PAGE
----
Frida CantinaSouth Philly
There’s usually at least one extra table at Frida Cantina, where the enchipocladas are rich and creamy, the mezcal margaritas are strong, and the queso fundido is molten. A night at this restaurant, decorated with Frida Kahlo-themed paraphernalia, can easily go from kid-friendly to late-night party, since the bar doesn’t close until 2 a.m. on weekends.

Sally, Fitler Square
I recently scrolled Resy at on Friday evening looking for a reservation, and found myself face-to-face with an 8 p.m. slot at Sally. I snagged it, and my friends and I
slid into our seats and feasted on slightly fizzy chilled red wine, a platter of oysters, and a charred-ramp-cream pizza. The dining room was buzzing with activity, but it wasn’t so crowded that I wouldn’t try for the same luck again. For a better shot, try calling the restaurant directly to take advantage of no-shows or last-minute cancellations. 

Royal Boucherie, Old City
With two floors, sidewalk seating and an upstairs patio, there’s a good chance this French restaurant can fit you and your friends in for a last-minute dinner of steak tartare, mussels, duck confit and housemade ice cream. This is a particularly good spot to let happy hour run into dinner, as theirs includes several cocktails, lots of snacks, and runs from 4 to 6 p.m. every weekday. 

Dinner for Six

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The dining room at Saloon in Bella Vista / Photograph by Michael Persico

La LloronaPoint Breeze
La Llorona is a surprisingly large restaurant, especially when you take into account the spacious outdoor patio that overlooks West Passyunk Avenue. You’ve got a very good shot at a table for four or six, even during peak hours, partially because so many people treat La Llorona as a bar to hit on their way to dinner. This is a mistake: Double down on frozen mezcal margaritas and split rounds of fried shrimp, crisp tlayudas smeared with black beans and Oaxaca cheese, and aguachile verde among your table.

Han Dynasty, Old City
Han Dynasty’s Old City location is surprisingly large. Housed in an old bank, there are several booths that could easily accommodate six people and all the food you’ll inevitably order. As an added bonus, Han Dynasty’s menu of dan dan noodles, twice-cooked pork, and cumin lamb are served family-style, so it’s the perfect place to sit back, relax and spend a couple of hours sipping on Tsing Tao in between bites.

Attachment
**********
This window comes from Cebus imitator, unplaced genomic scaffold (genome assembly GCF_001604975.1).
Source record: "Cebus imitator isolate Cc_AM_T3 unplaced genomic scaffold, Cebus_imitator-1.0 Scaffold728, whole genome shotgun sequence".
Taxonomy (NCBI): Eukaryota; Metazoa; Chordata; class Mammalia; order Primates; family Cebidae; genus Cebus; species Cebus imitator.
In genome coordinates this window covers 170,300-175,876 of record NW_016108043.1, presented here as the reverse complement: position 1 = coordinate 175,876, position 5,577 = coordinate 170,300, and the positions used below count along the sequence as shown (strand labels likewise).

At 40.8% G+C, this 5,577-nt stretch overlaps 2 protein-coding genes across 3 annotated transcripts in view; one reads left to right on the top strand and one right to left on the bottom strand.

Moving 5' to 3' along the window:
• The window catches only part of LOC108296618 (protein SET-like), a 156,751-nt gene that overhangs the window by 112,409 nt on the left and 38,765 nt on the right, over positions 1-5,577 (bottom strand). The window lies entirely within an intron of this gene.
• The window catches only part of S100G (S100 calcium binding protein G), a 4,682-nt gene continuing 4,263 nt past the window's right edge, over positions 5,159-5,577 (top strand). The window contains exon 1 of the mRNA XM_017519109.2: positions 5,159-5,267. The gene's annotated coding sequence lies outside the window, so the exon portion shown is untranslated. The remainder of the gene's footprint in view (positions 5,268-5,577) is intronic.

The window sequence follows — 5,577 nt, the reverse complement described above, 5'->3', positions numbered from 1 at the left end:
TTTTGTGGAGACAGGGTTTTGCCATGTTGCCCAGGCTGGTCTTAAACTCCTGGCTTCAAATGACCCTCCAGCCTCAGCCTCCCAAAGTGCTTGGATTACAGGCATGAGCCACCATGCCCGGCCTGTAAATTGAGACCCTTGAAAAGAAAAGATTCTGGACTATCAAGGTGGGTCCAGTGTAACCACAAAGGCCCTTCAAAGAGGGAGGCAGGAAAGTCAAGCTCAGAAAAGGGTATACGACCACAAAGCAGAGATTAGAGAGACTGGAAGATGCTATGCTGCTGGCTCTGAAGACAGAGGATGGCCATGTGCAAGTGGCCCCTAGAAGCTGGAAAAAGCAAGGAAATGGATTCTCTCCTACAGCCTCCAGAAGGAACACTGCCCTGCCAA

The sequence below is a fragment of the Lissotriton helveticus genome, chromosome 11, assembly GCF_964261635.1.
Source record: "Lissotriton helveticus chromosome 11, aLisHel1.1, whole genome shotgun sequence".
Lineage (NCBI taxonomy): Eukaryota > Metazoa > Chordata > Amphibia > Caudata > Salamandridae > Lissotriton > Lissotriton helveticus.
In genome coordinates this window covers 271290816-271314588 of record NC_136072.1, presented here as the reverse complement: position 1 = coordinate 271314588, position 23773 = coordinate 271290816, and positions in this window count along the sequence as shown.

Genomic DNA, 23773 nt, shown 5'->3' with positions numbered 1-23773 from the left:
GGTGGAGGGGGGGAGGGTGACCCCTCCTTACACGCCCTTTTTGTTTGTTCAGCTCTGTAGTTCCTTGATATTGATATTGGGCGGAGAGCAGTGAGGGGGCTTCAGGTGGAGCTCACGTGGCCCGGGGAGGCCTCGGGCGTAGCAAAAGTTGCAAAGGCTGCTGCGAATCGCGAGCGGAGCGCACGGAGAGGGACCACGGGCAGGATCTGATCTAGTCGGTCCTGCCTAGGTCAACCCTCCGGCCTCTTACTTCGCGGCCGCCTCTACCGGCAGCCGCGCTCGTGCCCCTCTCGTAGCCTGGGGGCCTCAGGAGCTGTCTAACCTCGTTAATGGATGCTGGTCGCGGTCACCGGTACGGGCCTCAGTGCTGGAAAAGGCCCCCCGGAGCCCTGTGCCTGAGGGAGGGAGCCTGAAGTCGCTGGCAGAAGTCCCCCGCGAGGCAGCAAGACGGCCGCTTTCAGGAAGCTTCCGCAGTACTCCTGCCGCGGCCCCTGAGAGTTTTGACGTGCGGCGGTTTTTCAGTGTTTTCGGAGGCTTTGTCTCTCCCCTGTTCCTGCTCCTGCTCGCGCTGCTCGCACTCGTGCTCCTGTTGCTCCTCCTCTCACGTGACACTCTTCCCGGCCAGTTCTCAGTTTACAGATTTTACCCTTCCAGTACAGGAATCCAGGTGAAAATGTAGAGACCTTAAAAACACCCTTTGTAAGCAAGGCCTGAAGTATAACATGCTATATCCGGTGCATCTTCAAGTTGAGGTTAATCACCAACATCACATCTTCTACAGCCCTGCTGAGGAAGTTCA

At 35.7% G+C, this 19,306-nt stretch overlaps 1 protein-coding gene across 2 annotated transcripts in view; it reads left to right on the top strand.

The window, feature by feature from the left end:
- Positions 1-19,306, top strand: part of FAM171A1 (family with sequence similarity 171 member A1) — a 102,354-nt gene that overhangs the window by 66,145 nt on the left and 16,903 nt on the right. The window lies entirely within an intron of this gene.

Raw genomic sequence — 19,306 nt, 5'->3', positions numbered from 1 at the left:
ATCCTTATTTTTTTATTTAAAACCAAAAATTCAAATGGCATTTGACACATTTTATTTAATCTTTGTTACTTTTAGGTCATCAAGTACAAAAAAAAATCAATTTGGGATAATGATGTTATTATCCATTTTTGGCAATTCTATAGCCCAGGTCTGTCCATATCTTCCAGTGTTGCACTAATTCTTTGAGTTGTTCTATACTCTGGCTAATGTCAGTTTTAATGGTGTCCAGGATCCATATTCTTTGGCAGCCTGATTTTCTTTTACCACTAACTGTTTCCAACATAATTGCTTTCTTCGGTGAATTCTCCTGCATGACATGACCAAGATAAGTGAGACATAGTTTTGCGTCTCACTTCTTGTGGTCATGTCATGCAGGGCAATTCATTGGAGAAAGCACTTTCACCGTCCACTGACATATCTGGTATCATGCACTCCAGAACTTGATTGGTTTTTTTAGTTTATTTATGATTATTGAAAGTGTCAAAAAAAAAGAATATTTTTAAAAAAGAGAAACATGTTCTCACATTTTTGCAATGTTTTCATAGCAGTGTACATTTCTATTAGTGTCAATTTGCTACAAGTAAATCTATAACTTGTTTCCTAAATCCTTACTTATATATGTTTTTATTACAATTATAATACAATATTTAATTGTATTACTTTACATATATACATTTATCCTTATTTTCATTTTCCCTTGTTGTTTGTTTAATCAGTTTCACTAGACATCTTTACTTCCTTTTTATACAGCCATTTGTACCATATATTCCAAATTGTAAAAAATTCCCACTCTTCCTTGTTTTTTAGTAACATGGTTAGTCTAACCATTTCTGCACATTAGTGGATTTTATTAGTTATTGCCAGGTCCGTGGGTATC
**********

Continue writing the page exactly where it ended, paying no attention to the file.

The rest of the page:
Banana LeafChinatown
Another surprisingly spacious restaurant, Banana Leaf has both the menu and the table space for larger-group dining. Call ahead to confirm they’ve got a table available, and be sure to grab beer on your way (it’s BYO). Start your meal with a flaky roti canai dipped in red curry sauce, then move through as many of the restaurant’s Malaysian specialities as possible. The signature chicken wings are a crowd pleaser, as are the fried pork chop and the beef rendang.

Saloon, Queen Village
Stretched over several floors and three contiguous row homes, Saloon is a shockingly large restaurant that knows how to make a group feel comfortable with a huge table and plenty of time to eat. Call ahead to confirm they’ve got space, then treat this restaurant like the steakhouse it is not: Get the ribeye and a seafood pasta, plus Caesar salad and an incredibly dirty martini. Save room for dessert from the platter they’ll bring around to your table — all the sweets are baked daily from Isgro Pastries.

L’anima, Point Breeze
L’anima is a crowd-pleasing Italian BYOB good for dining with slightly picky groups or several vegetarians. The added bonus? In addition to a large dining room, their patio is sizable and great for groups. You’ll need to call for this one: Hope for a last minute cancellation or a lucky off-peak-hour table. Kill time a few blocks away at American Sardine Bar if you need to wait before you sit down to plow through plates of tuna crudo, cacio e pepe and grilled branzino.